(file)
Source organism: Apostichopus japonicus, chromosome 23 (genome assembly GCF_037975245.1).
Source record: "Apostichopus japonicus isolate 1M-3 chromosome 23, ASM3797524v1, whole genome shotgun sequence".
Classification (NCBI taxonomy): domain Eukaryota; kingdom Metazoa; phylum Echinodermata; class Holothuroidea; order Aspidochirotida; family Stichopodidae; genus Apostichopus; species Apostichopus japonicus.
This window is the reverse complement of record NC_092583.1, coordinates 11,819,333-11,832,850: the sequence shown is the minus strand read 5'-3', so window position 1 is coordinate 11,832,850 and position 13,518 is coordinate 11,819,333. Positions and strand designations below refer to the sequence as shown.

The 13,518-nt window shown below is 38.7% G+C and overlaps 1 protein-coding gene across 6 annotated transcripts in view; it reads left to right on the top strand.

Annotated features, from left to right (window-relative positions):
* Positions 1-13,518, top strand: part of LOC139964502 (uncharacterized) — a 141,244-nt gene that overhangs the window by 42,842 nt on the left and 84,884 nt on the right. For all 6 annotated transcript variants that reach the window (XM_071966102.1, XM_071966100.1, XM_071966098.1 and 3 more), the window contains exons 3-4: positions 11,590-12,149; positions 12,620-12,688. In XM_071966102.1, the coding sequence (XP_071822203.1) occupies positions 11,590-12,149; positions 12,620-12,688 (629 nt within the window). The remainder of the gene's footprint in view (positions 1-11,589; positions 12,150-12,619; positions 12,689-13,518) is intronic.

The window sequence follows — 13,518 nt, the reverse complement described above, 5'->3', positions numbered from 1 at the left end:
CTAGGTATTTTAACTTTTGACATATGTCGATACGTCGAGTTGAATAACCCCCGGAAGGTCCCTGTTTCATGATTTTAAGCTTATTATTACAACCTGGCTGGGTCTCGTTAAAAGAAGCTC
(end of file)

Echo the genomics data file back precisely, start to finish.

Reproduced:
Source organism: Apostichopus japonicus, chromosome 23 (genome assembly GCF_037975245.1).
Source record: "Apostichopus japonicus isolate 1M-3 chromosome 23, ASM3797524v1, whole genome shotgun sequence".
Classification (NCBI taxonomy): domain Eukaryota; kingdom Metazoa; phylum Echinodermata; class Holothuroidea; order Aspidochirotida; family Stichopodidae; genus Apostichopus; species Apostichopus japonicus.
This window is the reverse complement of record NC_092583.1, coordinates 11,819,333-11,832,850: the sequence shown is the minus strand read 5'-3', so window position 1 is coordinate 11,832,850 and position 13,518 is coordinate 11,819,333. Positions and strand designations below refer to the sequence as shown.

The 13,518-nt window shown below is 38.7% G+C and overlaps 1 protein-coding gene across 6 annotated transcripts in view; it reads left to right on the top strand.

Annotated features, from left to right (window-relative positions):
* Positions 1-13,518, top strand: part of LOC139964502 (uncharacterized) — a 141,244-nt gene that overhangs the window by 42,842 nt on the left and 84,884 nt on the right. For all 6 annotated transcript variants that reach the window (XM_071966102.1, XM_071966100.1, XM_071966098.1 and 3 more), the window contains exons 3-4: positions 11,590-12,149; positions 12,620-12,688. In XM_071966102.1, the coding sequence (XP_071822203.1) occupies positions 11,590-12,149; positions 12,620-12,688 (629 nt within the window). The remainder of the gene's footprint in view (positions 1-11,589; positions 12,150-12,619; positions 12,689-13,518) is intronic.

The window sequence follows — 13,518 nt, the reverse complement described above, 5'->3', positions numbered from 1 at the left end:
CTAGGTATTTTAACTTTTGACATATGTCGATACGTCGAGTTGAATAACCCCCGGAAGGTCCCTGTTTCATGATTTTAAGCTTATTATTACAACCTGGCTGGGTCTCGTTAAAAGAAGCTC